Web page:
Although the drivers do not all have the same power, they should nevertheless allow both the US and European economies to grow at a rate of 1.6% in 2016. That rate is respectively close to and much higher than those economies' potential growth rates of 1.6-1.7% in the US and 1% in the Eurozone. That said, we cannot see any recovery in productive investment, which is clearly not at the level we could have hoped for. It is also futile to hope for a sharp increase any time soon in what (in the olden days…) used to constitute a ‘growth engine'.


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  • ECB: think different

    Edition September 9, 2016

    The ECB did not officially extend QE, but they clearly pointed towards a change in the modalities over the near-term ("tasked the relevant committee"); we see it as a step towards an official extension in October or in December this year, along with an easing of purchase modalities, probably a removal of the deposit rate floor.


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  • ECB: Chronicle of a QE Extension Foretold

    Edition 6 September 2016

    Paradoxically, the six-month 'official' extension of QE is insignificant, despite amounting to EUR480bn: QE is already in open-ended mode and markets are already convinced that it will run beyond March 2017. As long as markets continue to expect the extension, the timing of its announcement matters little. President Mario Draghi will, we expect, point to the extension on Thursday to ensure this remains the case.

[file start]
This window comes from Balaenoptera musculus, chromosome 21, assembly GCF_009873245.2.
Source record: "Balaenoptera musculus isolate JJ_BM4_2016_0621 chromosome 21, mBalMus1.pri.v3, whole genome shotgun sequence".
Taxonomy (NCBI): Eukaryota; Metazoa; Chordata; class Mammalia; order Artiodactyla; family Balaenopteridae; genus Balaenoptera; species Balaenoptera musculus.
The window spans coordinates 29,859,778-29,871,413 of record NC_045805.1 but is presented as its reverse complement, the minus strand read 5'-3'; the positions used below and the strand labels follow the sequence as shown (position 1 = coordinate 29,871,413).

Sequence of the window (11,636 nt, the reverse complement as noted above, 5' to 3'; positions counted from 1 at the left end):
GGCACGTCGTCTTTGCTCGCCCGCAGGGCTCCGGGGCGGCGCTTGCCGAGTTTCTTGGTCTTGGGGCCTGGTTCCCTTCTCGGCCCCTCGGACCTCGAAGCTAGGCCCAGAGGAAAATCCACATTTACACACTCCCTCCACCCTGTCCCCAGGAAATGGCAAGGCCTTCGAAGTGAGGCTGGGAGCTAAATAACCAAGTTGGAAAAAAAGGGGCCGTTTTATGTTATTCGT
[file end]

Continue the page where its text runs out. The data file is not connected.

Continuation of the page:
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  • ECB - can Mario Draghi be boring?

    Edition July 22, 2016

    The ECB press conference has been in line with expectations: Mario Draghi only gave us a rendezvous in September, when the ECB will publish its new macroeconomic projection and when the consequences of Brexit on the Eurozone will be clearer. We agree with the ECB that the Eurozone does not need an acceleration of monetary easing and that the Brexit does not change things dramatically. We maintain our view that the ECB will extend QE by six months and that it will be announced in September. This extension will probably come with an easing of the purchase modalities to face the bonds scarcity.


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  • ECB QE bond scarcity (2 of 3): options, not solutions

    Edition July 11, 2016

    In the current conditions, the ECB will face a shortage of bond before the end of this year. We think that Eurozone economic conditions will encourage the ECB to extend QE until at least September 2017, and the basic conclusion to that is that the ECB will have to change its PSPP. Several options are possible – and in reality the PSPP already has enough flexibility to address this shortage: the ‘substitute purchases'. However, while these substitutes appear sufficient to address the shortage of bonds from small countries, things may be more complex where Germany is concerned (and the Netherlands soon after). We do not think that the ECB will let the flexibilities come into force for Germany without making a formal decision about it, and we see the dropping of the capital key as highly complex politically. Scrapping the deposit rate limit appears to be a better option, even if it could push short-term sovereign rates way lower and then pose difficulties for money-market funds – beyond distorting the market further in unchartered waters.